3-Minute Civics: This violence was always going to happen

  • Violent protesters, loyal to President Donald Trump, storm the Capitol in Washington on Wednesday. AP

For the Monitor
Published: 1/10/2021 6:51:17 AM
Modified: 1/10/2021 6:50:59 AM

When it was last my turn to write this column, we were about to go to the polls in a momentous election that would decide the direction of the country. I wrote then about democracy and the necessity for each of us as individual citizens to take responsibility for maintaining our democracy, lest we lose this fragile and precious gift that we often take for granted.

Now, two months later, I write following an attempted coup in the nation’s capital. This is a civics column, so I’ll be precise: It was an insurrection incited by the president of our country in an attempt to hold on to power, which makes it an attempted auto-coup, or an “autogolpe.”

No matter what you call it, it was horrifying: A mob overtook the Capitol in Washington, D.C., breaking doors and windows, ransacking and looting offices, shutting down proceedings. The vice president was whisked away by the Secret Service. Members of Congress escaped or hid, some wearing emergency gas masks. A woman was shot and later died; four others died as well, including a Capitol Hill police officer. Insurrectionists brandished a Confederate flag in the Capitol – an act not even managed during the Civil War, and a gallows was erected on the west side of the building.

The insurrectionists tried to pull down the American flag that flies over the Capitol building and replace it with a Trump flag – just as one does in a coup.

Watching all of this unfold, I, like most people, was horrified. I used to work in the United States Senate. I’ve walked through the Capitol building more times than I can count. The disrespect and destruction wrought by people who were angry because their guy didn’t win or because they were fed lies about an election and thought it was their right to assault our country shocked and hurt. I could do nothing but watch all day and late into the night.

It was shocking, but it wasn’t surprising. Why? Poisonous, race-based extremism has been building to this moment for a long time.

Nearly five years ago, as Donald Trump was beginning his defeat of Republican primary candidates one by one on his way to the nomination, I wrote an op-ed about the untenable position the GOP was trying to take as they decried Trump on the one hand while refusing even to give a hearing to President Barack Obama’s Supreme Court nominee Merrick Garland – a moderate – on the other hand. The GOP couldn’t have its extremism and defeat it, too, I wrote. They were so caught up in their devotion to bringing down a president they hated that even as they practically rent their garments in despair over Trump’s success, they continued to sow the very seeds of contempt and division that made Donald Trump’s political rise possible in the first place.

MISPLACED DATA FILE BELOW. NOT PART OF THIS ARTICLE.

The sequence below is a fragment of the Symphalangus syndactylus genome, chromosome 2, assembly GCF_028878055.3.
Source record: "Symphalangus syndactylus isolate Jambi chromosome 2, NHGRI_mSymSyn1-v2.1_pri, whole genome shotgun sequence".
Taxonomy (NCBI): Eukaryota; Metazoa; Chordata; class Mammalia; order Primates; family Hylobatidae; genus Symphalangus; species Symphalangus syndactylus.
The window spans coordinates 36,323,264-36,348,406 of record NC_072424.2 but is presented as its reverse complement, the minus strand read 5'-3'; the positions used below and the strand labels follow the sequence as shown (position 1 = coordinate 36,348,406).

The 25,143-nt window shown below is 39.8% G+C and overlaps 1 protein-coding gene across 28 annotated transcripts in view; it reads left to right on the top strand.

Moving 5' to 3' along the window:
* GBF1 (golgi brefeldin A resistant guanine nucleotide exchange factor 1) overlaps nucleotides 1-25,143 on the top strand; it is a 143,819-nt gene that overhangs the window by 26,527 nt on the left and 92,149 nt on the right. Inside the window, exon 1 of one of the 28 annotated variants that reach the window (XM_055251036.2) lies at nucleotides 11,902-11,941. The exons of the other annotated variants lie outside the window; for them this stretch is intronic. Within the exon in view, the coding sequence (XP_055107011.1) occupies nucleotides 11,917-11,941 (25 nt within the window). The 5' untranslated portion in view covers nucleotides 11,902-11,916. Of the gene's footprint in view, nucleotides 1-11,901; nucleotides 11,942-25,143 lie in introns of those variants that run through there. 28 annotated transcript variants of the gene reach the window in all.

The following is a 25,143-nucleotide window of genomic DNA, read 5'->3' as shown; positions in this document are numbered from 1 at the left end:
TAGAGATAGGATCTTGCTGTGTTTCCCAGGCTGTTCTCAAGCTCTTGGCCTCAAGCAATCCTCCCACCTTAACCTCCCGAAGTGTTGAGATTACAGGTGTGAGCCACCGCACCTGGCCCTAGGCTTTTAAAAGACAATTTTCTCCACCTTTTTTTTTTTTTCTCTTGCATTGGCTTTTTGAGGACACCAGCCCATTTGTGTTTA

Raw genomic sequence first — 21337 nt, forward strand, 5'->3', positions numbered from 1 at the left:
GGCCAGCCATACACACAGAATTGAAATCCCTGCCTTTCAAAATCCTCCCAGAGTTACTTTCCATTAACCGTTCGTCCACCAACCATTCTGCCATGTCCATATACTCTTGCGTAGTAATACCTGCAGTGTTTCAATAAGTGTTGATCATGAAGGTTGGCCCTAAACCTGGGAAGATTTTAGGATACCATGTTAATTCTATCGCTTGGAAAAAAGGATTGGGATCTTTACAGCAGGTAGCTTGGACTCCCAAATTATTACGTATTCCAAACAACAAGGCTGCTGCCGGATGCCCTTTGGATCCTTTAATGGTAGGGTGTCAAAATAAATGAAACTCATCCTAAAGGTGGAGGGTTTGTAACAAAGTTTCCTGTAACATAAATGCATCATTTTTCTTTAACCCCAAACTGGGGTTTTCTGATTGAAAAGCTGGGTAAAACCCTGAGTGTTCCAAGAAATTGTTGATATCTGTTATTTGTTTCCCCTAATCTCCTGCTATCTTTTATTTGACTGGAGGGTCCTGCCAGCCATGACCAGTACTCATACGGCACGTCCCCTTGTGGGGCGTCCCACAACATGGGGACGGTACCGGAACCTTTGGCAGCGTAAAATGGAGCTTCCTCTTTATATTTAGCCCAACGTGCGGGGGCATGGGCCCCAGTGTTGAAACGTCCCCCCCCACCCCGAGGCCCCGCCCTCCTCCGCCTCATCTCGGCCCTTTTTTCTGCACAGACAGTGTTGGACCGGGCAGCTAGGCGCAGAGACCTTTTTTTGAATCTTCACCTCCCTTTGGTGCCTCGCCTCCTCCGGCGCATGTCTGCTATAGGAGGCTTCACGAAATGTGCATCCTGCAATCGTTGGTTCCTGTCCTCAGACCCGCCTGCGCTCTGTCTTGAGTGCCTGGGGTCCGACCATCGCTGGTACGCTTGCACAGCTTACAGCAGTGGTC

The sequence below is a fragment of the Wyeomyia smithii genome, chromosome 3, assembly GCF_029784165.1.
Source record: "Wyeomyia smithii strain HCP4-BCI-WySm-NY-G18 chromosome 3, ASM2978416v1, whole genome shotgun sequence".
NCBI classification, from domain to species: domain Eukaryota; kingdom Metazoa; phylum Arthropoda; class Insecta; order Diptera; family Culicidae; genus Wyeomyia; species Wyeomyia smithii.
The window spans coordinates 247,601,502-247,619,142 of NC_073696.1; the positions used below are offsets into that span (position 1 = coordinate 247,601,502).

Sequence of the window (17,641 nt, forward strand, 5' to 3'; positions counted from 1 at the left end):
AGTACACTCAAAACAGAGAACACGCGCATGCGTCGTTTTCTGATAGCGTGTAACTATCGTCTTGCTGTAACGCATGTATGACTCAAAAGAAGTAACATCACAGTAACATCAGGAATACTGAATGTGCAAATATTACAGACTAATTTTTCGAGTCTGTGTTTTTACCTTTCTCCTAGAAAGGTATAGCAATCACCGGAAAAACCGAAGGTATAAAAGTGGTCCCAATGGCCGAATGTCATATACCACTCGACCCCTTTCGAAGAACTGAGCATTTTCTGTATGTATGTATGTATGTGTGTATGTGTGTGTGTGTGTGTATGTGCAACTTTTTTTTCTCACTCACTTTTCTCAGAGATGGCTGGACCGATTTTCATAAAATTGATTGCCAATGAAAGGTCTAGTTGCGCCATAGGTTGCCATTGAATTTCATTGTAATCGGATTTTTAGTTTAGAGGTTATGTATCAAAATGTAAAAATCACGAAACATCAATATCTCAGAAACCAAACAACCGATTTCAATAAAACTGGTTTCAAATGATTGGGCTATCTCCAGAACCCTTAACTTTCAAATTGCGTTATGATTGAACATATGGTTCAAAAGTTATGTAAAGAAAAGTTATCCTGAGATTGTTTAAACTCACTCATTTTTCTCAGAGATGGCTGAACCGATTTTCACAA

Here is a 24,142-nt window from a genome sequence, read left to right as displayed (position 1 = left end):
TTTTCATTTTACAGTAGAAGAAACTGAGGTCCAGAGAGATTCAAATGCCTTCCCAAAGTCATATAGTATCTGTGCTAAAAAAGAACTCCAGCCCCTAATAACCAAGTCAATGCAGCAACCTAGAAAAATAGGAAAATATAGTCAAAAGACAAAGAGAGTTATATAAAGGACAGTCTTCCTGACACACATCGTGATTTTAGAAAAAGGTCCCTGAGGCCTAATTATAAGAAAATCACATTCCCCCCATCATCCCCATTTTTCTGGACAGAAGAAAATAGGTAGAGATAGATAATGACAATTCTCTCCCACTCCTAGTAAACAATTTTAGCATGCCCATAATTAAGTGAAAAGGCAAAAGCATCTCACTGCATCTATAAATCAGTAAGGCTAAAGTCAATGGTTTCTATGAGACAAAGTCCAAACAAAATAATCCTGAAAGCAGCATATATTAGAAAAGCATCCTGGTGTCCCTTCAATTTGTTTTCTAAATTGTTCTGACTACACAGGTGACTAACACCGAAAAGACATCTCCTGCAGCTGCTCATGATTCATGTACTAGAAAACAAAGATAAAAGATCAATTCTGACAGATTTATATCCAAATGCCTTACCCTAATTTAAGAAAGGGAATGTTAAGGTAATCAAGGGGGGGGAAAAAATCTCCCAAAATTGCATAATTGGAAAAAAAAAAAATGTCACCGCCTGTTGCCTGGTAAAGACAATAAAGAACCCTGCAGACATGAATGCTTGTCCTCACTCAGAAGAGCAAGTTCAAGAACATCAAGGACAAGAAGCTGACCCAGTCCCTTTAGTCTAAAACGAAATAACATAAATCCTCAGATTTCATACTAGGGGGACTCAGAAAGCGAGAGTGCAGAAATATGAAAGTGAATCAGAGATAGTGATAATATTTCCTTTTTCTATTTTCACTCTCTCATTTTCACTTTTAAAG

You never read that op-ed. No one did. Why not? Three separate editors, upon reading it, told me that they didn’t need another piece about Donald Trump. (To be clear, this isn’t about my piece having been rejected. I’m a writer. That happens all the time.) But the op-ed wasn’t really about Donald Trump. The op-ed and the GOP for quite some time had been about extremism and what happens when extremism is encouraged and rewarded.

So was Donald Trump responsible for inciting this insurrection at his rally in Washington on Wednesday – and the many, many times he encouraged violence before that? Oh, yes. And he should face consequences, given that we are supposed to be a nation governed by the rule of law. But he is not the only responsible actor.

We have in this country a political party that has been hijacked by its most extreme members. The Republican Party today is not what it used to be – a party that differed from its opposition on policy and principle, and where most understood that the good of the country and its citizens was the common object.

There was a time when most of the GOP did not wink at racist, violent groups on the one hand and then decry violence after it has occurred on national television on the other hand. But today, extremists have taken over that party, and the country is the weaker for it.

If you have been listening at all these past few years, you have been hearing the calls to violence. So the insurrection is shocking, but it’s not surprising. It was always going to come down to something like this.

The question is: What comes next?

At noon on Jan. 20, this country will have a new president. Those who hold positions of leadership and responsibility in our federal, state, and local governments have a decision to make: Will they work in good faith with the new president and for the benefit of the people? Will those who have consistently handed out lies to a public in need of truth finally admit to their own responsibility for the depths in which we find ourselves and now begin governing in earnest? Or, having glimpsed the inevitable conclusion of race-based extremism, will they continue down the path of destruction until the fabric of our nation disintegrates even further than it already has?

We as citizens have decisions to make as well. What will we demand from those who lead us? And what do we do when our leaders fail us? All leaders will be unsuccessful or even a bit misguided in their pursuit of good government some of the time. But no leader should lead us down a path of self-destruction.

Democracy is fragile, and ours is under attack. Shall we save it?

(Tracy Hahn-Burkett lives in Bow.)

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